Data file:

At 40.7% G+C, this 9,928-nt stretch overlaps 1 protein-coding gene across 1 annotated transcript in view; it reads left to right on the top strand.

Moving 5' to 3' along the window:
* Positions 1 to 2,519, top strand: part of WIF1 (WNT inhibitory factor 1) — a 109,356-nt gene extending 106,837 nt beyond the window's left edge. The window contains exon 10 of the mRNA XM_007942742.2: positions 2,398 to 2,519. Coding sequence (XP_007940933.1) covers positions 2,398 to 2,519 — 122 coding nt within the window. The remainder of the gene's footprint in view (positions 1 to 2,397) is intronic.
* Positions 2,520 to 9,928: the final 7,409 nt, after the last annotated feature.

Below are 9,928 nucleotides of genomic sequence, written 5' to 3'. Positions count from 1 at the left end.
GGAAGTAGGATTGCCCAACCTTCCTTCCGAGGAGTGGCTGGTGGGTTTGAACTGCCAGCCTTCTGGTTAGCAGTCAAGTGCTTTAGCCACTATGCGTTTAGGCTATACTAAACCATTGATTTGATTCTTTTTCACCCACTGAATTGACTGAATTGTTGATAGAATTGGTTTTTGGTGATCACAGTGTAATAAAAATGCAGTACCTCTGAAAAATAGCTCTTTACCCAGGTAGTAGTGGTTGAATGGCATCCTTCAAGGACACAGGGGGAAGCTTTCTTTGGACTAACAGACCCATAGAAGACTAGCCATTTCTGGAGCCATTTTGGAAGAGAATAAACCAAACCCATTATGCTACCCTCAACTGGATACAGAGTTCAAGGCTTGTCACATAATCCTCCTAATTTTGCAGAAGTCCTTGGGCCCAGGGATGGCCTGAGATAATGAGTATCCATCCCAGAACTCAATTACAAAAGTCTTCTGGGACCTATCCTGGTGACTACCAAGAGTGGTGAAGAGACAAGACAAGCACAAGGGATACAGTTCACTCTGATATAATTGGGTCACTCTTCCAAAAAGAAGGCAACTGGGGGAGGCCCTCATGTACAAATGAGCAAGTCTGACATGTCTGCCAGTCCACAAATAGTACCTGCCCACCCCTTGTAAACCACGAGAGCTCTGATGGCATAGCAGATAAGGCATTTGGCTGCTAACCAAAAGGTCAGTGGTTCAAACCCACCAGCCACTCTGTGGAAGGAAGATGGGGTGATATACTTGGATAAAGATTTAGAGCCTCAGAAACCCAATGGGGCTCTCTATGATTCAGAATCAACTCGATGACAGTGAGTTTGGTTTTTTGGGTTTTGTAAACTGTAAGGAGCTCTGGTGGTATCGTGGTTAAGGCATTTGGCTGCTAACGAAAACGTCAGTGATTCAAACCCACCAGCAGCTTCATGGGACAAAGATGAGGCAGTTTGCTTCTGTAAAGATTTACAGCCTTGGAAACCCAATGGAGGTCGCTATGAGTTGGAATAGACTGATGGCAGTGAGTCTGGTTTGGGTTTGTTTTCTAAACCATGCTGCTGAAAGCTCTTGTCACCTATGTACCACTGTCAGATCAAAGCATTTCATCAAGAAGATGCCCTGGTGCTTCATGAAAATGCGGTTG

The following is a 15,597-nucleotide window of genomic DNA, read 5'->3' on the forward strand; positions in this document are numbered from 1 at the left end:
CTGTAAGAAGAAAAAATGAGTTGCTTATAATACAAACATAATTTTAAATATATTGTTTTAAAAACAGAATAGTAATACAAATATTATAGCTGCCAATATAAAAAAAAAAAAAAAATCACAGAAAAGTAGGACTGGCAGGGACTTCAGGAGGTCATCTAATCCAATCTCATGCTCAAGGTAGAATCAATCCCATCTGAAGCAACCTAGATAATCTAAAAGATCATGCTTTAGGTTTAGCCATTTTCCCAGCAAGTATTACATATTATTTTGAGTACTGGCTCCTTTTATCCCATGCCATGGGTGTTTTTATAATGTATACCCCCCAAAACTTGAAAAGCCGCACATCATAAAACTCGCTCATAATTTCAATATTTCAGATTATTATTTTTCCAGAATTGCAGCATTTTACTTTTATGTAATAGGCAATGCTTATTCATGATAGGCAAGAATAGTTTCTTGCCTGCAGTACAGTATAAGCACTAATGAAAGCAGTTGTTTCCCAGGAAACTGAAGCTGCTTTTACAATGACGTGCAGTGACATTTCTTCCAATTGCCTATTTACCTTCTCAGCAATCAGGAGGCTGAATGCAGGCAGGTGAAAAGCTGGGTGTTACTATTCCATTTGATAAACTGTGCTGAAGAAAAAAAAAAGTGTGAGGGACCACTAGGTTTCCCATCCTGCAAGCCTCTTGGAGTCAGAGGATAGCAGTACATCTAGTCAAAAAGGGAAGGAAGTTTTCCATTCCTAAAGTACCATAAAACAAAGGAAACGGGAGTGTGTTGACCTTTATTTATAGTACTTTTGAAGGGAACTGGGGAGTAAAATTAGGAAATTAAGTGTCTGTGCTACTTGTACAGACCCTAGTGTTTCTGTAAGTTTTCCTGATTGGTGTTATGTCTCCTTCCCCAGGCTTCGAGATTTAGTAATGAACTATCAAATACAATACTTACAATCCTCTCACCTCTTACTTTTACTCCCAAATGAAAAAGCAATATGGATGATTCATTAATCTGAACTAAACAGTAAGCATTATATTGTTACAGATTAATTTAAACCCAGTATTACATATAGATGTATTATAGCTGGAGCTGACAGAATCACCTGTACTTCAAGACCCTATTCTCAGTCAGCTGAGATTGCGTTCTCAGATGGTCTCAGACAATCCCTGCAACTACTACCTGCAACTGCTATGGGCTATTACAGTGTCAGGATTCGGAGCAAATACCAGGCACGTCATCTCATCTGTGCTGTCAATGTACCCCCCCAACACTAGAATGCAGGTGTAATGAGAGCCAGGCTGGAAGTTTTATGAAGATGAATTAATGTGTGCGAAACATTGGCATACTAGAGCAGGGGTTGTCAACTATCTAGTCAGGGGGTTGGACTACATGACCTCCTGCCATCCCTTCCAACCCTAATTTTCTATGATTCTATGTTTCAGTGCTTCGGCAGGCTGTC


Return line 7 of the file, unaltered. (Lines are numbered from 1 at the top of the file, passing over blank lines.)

The following is a 15,597-nucleotide window of genomic DNA, read 5'->3' on the forward strand; positions in this document are numbered from 1 at the left end: